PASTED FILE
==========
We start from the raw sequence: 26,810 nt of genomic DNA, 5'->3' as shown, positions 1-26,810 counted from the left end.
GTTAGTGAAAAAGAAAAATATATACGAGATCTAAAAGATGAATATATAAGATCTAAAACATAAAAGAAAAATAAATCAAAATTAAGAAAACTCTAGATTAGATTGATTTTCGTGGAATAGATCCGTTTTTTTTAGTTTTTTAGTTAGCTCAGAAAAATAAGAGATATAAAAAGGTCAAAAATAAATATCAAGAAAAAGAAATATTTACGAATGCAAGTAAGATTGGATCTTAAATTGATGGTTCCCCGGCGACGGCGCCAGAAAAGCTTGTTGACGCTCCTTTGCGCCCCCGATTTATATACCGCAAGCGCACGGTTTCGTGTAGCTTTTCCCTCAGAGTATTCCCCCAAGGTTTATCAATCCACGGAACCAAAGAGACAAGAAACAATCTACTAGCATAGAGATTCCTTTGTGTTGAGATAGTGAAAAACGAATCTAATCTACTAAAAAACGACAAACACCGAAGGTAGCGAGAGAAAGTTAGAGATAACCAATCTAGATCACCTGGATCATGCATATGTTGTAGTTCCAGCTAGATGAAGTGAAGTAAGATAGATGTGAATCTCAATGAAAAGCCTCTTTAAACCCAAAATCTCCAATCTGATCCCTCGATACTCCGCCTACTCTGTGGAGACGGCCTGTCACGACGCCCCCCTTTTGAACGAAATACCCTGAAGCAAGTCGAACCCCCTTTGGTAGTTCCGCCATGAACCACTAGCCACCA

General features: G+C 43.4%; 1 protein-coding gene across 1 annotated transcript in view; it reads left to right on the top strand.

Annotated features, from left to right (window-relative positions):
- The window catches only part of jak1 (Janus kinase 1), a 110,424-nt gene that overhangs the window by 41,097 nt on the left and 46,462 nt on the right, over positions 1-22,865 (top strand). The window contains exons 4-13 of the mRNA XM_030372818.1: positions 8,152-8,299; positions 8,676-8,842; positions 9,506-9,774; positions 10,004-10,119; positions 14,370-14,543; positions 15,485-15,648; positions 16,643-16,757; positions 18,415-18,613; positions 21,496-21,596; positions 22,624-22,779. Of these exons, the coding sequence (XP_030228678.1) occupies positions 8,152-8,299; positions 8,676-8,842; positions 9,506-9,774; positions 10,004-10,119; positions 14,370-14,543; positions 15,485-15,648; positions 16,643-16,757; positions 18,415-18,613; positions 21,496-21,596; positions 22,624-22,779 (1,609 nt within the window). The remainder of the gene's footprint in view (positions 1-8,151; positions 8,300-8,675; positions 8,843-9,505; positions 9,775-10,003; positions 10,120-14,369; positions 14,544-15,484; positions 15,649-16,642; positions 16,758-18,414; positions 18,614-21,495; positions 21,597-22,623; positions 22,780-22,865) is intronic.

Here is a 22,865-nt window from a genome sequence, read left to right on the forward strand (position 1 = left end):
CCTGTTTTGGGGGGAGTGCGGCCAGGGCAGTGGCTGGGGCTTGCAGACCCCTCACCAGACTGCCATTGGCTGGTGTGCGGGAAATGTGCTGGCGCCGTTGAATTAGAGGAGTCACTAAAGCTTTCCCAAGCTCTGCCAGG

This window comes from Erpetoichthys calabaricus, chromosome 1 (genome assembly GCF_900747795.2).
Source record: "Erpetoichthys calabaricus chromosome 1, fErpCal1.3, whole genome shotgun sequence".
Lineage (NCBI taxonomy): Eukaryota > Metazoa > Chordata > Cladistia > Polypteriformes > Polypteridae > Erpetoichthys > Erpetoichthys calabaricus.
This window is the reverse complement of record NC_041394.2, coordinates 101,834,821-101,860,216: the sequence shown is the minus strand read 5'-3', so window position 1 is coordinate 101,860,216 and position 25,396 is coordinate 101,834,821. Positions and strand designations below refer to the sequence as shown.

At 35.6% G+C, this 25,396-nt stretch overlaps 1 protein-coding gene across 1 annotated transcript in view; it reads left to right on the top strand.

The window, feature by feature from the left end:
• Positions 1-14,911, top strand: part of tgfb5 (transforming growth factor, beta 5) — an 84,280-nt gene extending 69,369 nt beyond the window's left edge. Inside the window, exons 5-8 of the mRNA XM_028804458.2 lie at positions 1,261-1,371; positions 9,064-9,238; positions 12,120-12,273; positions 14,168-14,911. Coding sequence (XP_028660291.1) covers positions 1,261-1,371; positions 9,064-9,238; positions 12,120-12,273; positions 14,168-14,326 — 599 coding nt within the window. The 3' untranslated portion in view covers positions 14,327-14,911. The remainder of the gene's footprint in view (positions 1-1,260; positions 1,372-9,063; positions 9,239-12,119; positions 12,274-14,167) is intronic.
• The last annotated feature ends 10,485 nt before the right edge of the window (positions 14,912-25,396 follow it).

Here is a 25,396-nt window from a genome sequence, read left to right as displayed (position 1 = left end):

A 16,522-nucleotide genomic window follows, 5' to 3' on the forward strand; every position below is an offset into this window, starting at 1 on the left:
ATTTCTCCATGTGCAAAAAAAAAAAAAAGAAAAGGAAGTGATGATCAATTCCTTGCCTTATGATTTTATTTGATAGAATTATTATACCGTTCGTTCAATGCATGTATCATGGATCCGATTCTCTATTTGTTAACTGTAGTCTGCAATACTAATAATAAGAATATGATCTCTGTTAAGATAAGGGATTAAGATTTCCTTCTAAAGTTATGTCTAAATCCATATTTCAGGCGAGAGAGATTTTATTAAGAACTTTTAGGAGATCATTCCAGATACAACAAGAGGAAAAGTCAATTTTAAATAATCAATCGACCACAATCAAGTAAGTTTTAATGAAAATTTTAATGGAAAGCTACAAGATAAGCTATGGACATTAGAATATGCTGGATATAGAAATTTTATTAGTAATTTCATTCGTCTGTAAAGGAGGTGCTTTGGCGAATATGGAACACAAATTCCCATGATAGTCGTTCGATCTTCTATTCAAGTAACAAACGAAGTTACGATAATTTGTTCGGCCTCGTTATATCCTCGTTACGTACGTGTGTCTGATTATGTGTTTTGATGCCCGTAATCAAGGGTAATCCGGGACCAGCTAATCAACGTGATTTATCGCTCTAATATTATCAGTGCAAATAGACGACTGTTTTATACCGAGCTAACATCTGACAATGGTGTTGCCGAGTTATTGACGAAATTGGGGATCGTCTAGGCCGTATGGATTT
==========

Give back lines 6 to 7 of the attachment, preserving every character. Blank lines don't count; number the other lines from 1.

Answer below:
Here is a 22,865-nt window from a genome sequence, read left to right on the forward strand (position 1 = left end):
CCTGTTTTGGGGGGAGTGCGGCCAGGGCAGTGGCTGGGGCTTGCAGACCCCTCACCAGACTGCCATTGGCTGGTGTGCGGGAAATGTGCTGGCGCCGTTGAATTAGAGGAGTCACTAAAGCTTTCCCAAGCTCTGCCAGG